The reviewers who gave this book a 10 have been sadly duped and don't even know it. These people owe it to themselves to get the Harbison and Steele reference manual, and read the Usenet FAQ about the C language, and to read Peter Seebach's partial review of Schildt's book whose URL has been mentioned at least twice in some other reviews here. Also, anyone who doubts the negative reviews should write an article to comp.lang.c with the subject ``Schildt'' and a blank body. That alone should incite a frivolous anti-Schildt flame thread that will last a good two weeks.
The Usenet culture has even coined a new epithet which is applied to a horribly wrong assertion (about a programming language) which is nonchalantly presented as fact: that term is ``bullschildt''. This will no doubt end up in the jargon file one day, thus immortalizing Herb's family name. That just goes to show you that you should be careful about what you publish!
I give this book a 2 only because I believe that the ranking of 1 should be reserved for works like _Learn C in 21 Days_, _C For Dummies_ or others of t! he same trash bin calibre.
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on 13 May 1997
Few books actually merit the scorn that this one
gets. Schildt, an observing member of the ANSI
committee, really ought to know better. His
friendly, glib style masks the numerous serious flaws as he attempts to explain the C language.
In reality, it is the "Schildt language", a dialect that only remotely resembles Standard C. This book is so bad as to have a web link devoted to its many faults:
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on 23 June 2013
To quote the vernacular (if a trifle dated) my man! Delivery on time content mind blowing and as always, that quality edge that Amazon strive to maintain. Keep it up guys and when the cheap skates try to edge in ....... well you know.There is cheap, and there is reasonably priced. They are not the same.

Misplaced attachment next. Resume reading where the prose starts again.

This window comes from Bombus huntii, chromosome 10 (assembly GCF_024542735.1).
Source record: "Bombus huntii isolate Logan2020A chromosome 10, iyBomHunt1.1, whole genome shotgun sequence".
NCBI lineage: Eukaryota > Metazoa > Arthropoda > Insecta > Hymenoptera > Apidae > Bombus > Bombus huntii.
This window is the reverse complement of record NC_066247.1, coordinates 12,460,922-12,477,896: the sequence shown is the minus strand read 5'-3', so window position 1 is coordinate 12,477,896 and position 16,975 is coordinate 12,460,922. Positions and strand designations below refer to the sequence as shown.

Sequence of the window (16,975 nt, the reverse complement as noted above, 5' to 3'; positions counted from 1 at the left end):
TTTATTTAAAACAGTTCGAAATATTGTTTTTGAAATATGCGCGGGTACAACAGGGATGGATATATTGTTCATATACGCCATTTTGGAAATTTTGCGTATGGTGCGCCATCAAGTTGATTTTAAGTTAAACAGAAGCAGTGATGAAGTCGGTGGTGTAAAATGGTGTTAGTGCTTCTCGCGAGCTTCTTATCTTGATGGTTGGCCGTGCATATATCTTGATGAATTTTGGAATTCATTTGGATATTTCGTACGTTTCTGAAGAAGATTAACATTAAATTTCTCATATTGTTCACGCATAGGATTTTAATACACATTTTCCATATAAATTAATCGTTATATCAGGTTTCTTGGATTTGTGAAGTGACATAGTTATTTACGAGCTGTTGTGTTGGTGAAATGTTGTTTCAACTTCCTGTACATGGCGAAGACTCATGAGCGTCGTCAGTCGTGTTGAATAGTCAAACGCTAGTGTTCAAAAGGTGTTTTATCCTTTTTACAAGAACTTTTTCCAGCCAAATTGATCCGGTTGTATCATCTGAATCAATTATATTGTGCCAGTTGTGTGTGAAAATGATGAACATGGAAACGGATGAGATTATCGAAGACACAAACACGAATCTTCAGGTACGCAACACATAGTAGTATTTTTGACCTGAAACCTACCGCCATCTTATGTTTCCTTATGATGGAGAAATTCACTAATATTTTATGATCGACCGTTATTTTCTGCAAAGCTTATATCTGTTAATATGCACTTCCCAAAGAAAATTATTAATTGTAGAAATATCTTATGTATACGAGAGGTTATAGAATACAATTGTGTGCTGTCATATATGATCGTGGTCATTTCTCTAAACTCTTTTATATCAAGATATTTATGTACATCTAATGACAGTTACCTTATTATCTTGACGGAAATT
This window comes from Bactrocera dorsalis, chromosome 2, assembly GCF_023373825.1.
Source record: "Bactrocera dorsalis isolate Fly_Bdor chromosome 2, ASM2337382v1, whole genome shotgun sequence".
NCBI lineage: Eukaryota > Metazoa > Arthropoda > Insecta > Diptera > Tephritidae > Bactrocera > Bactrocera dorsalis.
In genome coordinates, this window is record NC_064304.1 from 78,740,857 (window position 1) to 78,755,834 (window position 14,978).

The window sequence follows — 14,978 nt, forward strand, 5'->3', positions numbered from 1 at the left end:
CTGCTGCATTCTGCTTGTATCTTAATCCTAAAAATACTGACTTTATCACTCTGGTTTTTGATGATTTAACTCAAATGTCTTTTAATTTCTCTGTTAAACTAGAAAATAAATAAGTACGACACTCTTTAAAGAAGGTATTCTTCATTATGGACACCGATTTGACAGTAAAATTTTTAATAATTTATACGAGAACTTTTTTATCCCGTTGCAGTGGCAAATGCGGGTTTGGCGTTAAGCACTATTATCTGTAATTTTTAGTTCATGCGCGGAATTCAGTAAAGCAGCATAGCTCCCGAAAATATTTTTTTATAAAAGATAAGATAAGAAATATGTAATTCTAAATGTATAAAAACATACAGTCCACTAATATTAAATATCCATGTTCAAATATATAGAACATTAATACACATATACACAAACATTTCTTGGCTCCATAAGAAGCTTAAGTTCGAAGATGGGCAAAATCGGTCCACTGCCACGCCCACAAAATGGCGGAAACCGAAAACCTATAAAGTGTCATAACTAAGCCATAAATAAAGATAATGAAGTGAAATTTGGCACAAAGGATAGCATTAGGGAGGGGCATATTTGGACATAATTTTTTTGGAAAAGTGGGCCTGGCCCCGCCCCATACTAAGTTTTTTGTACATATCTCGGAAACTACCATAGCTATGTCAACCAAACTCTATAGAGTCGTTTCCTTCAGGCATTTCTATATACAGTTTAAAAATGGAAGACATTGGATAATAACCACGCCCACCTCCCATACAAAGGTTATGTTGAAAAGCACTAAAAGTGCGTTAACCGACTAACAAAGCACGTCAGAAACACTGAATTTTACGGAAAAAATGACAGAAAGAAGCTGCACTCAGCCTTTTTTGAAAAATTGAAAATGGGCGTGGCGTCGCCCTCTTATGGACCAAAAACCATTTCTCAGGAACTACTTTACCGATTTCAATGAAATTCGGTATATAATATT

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on 5 March 1999
When I contact C, its this book that led me into the entrance of C programming. And I like its 1988 version more than the 1995/1998 version. I think the Dos-based graphic skill is important for anyone who want to lean more about the machnism of computer graphics
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on 7 September 2000
I already know C and can't say how much use it would be to someone learning it for the first time. BUT, when it says complete reference it really does mean complete. It covers things I've never even heard about before - explains them in a way that is understandable to everyone, including those of us who aren't gurus! The algorithms he supplies a a big bonus, they are well explained dispite being some of the more conceputally complex ones (qsort, AI based searches). The inclusion of of a C interpreter allows you to look at the language from another angle if you're brave enough.
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on 4 March 2016
Reference to C, it is an informative read, well worth the money
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on 29 September 1996
As a computer science major at UCO, I have spent a greatdeal of time in libraries, bookstores, and on the web looking for material on the C launguage to help me with my programming assignments. Schildt's book, C The Complete Reference 3e, is THE book I refer to most often. Schildt clearly explains topics such as: data structures, linked lists, stacks, queues, and gives code examples for virtually every keyword in the launguage! If you want to learn C or expand your knowledge of it, you MUST get this book!
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on 28 March 1997
This book is the best reference book for C programming language that i have found .
Its set up so that when you look something up it explains it , gives the basic
format for the usage , and includes simple examples of each.
its good for beginners , covers all c compilers . its a must have for writting c
programs , and learning c language .